Ask the Energy Expert: Is Solar Hot Water Worth the Investment?

Press release
Mike Reynolds of NHEC
Mike Reynolds of NHEC

Each month, New Hampshire Electric Cooperative (NHEC) offers you the chance to Ask the Energy Expert. Got a question about energy efficiency or renewable energy? Send your question to and get answers from the Co-op Energy Solutions team.

This month’s Energy Expert is Mike Reynolds. Mike is a Program Administrator who oversees NHEC’s Residential Solar programs.

Q: Are solar hot water systems worth the upfront investment?

A: The environmental benefits of solar water heating are obvious – a typical system will prevent 34 tons of CO2 emissions over its 20-year lifetime – but for most people, the decision to invest in solar hot water comes down to money. Generally speaking, a solar hot water system will save you 60% to 70% on your annual water heating bills. Depending upon how much hot water you use, and your fuel costs, this usually amounts to between $200 and $500 per year.

Before you start running the numbers, though, you need to know first if you have a good location. Solar hot water collectors need to receive direct sunshine. This typically means having a mounting location on your site that is unshaded between the hours of 9 AM and 3 PM. Although solar hot water is not as sensitive as solar electric systems to partial shading, you should still carefully consider the sun’s path in the winter and summer as well as shading from trees, chimneys, and other buildings when evaluating your available solar resource. Solar professionals have tools and methods available to quickly determine your site’s solar resource.

A small solar hot water system (50 to 60 gallon storage) is generally sufficient for one to three people. For larger families (four to six), the benefits are greater using a system sized for 80 to 120 gallons of storage. Collector size varies according to system design, but a general rule of thumb is to anticipate between 0.7 and 0.85 square feet of collector for each gallon of storage.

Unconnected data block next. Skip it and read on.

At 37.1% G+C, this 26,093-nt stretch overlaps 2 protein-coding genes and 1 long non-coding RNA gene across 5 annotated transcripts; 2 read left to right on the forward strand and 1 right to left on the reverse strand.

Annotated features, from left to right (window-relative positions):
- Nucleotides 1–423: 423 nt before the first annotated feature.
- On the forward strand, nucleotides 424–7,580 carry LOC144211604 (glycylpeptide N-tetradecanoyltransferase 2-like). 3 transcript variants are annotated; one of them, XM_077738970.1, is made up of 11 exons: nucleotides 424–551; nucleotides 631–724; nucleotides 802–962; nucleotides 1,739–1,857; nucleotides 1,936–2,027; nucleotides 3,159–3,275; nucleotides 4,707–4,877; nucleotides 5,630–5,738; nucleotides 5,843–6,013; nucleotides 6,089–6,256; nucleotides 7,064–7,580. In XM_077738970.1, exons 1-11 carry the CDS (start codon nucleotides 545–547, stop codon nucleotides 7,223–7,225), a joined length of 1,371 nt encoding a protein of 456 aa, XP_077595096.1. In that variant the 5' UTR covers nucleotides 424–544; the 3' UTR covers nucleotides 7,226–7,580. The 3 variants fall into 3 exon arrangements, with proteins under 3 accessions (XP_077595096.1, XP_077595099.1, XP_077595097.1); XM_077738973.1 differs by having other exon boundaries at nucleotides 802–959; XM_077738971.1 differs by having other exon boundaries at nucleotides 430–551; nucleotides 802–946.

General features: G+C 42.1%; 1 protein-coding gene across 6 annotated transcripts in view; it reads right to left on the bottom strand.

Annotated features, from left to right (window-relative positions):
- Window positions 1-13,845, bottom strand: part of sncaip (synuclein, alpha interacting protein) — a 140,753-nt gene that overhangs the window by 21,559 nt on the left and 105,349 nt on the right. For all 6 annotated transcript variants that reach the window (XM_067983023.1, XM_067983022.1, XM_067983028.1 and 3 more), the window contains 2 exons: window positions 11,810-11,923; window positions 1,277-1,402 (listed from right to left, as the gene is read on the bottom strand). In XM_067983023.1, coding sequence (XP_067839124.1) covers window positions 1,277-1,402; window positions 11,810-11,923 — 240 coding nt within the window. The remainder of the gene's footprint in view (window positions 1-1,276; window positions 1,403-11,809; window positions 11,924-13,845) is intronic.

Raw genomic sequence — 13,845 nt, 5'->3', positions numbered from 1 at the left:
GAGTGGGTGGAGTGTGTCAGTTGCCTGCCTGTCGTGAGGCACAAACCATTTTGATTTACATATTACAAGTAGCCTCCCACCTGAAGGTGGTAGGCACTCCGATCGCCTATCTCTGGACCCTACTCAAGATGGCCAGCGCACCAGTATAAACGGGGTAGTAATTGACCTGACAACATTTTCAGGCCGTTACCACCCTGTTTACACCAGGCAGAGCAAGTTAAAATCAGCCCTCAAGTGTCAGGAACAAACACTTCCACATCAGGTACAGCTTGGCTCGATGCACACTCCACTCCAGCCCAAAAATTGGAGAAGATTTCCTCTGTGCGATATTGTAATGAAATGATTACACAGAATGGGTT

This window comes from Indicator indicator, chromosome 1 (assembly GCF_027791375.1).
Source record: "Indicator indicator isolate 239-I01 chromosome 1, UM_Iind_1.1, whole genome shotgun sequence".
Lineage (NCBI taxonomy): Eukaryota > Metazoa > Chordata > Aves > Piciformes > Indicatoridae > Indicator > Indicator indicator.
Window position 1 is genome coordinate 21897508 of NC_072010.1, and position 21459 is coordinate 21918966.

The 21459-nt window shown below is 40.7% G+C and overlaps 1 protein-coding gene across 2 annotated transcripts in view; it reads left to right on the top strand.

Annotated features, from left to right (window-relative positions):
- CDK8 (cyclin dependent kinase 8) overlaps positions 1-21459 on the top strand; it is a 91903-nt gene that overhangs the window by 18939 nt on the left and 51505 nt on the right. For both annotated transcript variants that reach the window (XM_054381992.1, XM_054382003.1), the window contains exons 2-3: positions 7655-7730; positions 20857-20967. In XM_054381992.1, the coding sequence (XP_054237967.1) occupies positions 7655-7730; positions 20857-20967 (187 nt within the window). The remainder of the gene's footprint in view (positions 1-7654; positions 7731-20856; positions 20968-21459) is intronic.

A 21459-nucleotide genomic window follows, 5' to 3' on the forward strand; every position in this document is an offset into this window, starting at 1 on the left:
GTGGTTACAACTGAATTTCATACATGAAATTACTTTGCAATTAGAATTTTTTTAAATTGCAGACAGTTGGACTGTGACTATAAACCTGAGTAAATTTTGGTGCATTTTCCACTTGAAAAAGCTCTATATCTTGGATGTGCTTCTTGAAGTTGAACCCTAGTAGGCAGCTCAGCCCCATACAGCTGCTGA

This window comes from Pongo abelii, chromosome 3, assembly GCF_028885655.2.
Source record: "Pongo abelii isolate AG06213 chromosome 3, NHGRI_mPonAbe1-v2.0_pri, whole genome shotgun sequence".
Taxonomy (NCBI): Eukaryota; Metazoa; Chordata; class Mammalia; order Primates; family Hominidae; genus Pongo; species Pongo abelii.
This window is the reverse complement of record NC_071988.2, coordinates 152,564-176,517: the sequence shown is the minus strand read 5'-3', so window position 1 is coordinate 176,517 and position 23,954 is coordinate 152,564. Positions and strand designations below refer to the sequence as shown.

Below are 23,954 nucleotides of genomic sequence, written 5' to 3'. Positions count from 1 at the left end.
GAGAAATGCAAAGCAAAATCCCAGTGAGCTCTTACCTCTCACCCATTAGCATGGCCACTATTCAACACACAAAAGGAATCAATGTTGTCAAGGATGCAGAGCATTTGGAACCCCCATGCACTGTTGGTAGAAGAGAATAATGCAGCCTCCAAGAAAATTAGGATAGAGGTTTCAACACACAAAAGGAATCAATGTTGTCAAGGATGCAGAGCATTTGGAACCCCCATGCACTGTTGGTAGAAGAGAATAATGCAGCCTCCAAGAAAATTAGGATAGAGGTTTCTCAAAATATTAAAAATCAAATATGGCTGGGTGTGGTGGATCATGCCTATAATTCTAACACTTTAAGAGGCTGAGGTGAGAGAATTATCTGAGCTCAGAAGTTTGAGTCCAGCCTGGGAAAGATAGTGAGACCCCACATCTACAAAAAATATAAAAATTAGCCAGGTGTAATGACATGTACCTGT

So, once you determine the proper size of your system, it’s time to run the numbers. Estimates will vary by type of system, the manufacturer, the installer, and the size of the system, but a safe cost range for a system that will meet the needs of a household of four is $8,000 to $10,000. Fortunately, there are a number of rebates and tax credits available that will reduce that cost.

As of 2013, the federal government offered a tax credit of 30% of the installed cost of the system, up to $3,750. The State of New Hampshire will pay you $1,500 to install a solar hot water system, further reducing your upfront costs. Finally, members of New Hampshire Electric Cooperative are eligible for a further incentive up to $1,500 through its Co-op Energy Solutions program.

When you add up all the incentives and tax credits, you can get a solar hot water system installed for as little as a $3,500 to $5,000 net investment. Based on a savings of 160 gallons of oil per year at $3.80 per gallon, the system will pay for itself in four to eight years.

Based on those numbers, using the sun’s clean renewable energy to heat water is not only good for the environment; it’s good for your wallet as well.